From centuries, art has played a central role in the life and development of entire populations. In this sense, art constituted a pedagogical vehicle based on images, references and colors.
Nowadays it seems that this aspect of art is not central anymore; in fact, art is now detached from every-day life.
However, also the way of doing art can change; it can evolve and, why not, it can go back to “teach” how to respect the environment through the conscious use of resources.
This is the idea behind the project of Anirudh Sharma, a MIT Media Lab researcher, together with the Graviky Labs’ researchers. The project aims to the development of a technology that turns carbon emissions into ink.
Sharma has in fact created a device, called Air-Ink, which captures toxic pollutants and transforms them in clean ink. This process is possible by retrofitting another device, called Kaalink, to the exhaust pipe of vehicles, which captures the 95% of outgoing particulate matter.
All the recovered material is then chemically processed until the ink is synthesized. The resulting product is non-toxic and waterproof. In fact, the ink is obtained through the condensation of unburned carbon soot (one of the main causes of air pollution).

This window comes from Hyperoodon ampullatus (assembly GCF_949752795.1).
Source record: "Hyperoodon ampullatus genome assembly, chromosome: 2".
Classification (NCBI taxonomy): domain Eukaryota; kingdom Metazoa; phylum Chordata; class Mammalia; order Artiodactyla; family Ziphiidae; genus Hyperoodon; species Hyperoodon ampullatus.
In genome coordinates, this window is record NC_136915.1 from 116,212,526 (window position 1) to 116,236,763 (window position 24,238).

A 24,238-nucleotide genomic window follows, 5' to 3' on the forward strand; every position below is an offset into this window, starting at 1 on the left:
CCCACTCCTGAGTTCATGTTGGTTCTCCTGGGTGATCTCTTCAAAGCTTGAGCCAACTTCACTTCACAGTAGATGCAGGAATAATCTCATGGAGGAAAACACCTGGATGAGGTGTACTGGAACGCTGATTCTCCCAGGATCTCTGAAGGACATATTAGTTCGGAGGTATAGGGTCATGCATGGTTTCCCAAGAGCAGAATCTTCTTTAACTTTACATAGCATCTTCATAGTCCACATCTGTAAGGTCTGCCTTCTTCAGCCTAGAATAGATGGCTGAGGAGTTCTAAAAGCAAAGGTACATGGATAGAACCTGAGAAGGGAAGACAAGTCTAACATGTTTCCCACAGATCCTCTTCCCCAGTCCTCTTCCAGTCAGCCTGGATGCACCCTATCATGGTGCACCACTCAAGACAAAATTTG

After the production of Air-Ink, Graviky Labs has supported the creation of several artistic products, with the aim of sponsoring “green art”. Air-Ink represents an excellent way to use and mitigate air pollution. Most importantly, thanks to this device, it is possible to transform 45 minutes of car emissions in a full charge for a 30 ml ink marker.
From degrade to re-creation. This is the main message behind the innovative system supported by Air-Ink, which turns in reality the words of Buckminster Fuller: “Pollution is nothing but resources we’re not harvesting. We allow them to disperse because we’ve been ignorant of their value”.
Revolution starts exactly from here: pollution and all the other toxic agents, which we have in vain tried to get rid of, may be controlled and recycled in a virtuous and positive manner and, why not, turned into art.